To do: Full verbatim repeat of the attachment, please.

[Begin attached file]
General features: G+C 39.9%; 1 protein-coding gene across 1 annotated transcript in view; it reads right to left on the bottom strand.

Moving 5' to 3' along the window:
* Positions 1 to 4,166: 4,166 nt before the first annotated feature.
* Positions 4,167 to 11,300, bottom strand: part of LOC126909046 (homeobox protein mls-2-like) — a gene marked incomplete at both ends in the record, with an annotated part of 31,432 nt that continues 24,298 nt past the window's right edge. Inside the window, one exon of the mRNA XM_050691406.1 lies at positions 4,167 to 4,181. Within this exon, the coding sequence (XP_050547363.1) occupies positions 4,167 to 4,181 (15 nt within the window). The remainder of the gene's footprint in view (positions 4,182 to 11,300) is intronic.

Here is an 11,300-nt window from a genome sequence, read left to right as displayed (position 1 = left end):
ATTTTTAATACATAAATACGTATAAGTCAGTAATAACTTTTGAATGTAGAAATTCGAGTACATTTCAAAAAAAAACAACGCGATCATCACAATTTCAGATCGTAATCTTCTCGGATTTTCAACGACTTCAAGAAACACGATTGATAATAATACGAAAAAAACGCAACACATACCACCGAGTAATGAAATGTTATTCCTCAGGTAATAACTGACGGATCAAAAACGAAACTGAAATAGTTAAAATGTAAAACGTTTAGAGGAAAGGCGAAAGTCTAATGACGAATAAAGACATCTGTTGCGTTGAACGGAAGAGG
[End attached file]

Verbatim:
General features: G+C 39.9%; 1 protein-coding gene across 1 annotated transcript in view; it reads right to left on the bottom strand.

Moving 5' to 3' along the window:
* Positions 1 to 4,166: 4,166 nt before the first annotated feature.
* Positions 4,167 to 11,300, bottom strand: part of LOC126909046 (homeobox protein mls-2-like) — a gene marked incomplete at both ends in the record, with an annotated part of 31,432 nt that continues 24,298 nt past the window's right edge. Inside the window, one exon of the mRNA XM_050691406.1 lies at positions 4,167 to 4,181. Within this exon, the coding sequence (XP_050547363.1) occupies positions 4,167 to 4,181 (15 nt within the window). The remainder of the gene's footprint in view (positions 4,182 to 11,300) is intronic.

Here is an 11,300-nt window from a genome sequence, read left to right as displayed (position 1 = left end):
ATTTTTAATACATAAATACGTATAAGTCAGTAATAACTTTTGAATGTAGAAATTCGAGTACATTTCAAAAAAAAACAACGCGATCATCACAATTTCAGATCGTAATCTTCTCGGATTTTCAACGACTTCAAGAAACACGATTGATAATAATACGAAAAAAACGCAACACATACCACCGAGTAATGAAATGTTATTCCTCAGGTAATAACTGACGGATCAAAAACGAAACTGAAATAGTTAAAATGTAAAACGTTTAGAGGAAAGGCGAAAGTCTAATGACGAATAAAGACATCTGTTGCGTTGAACGGAAGAGG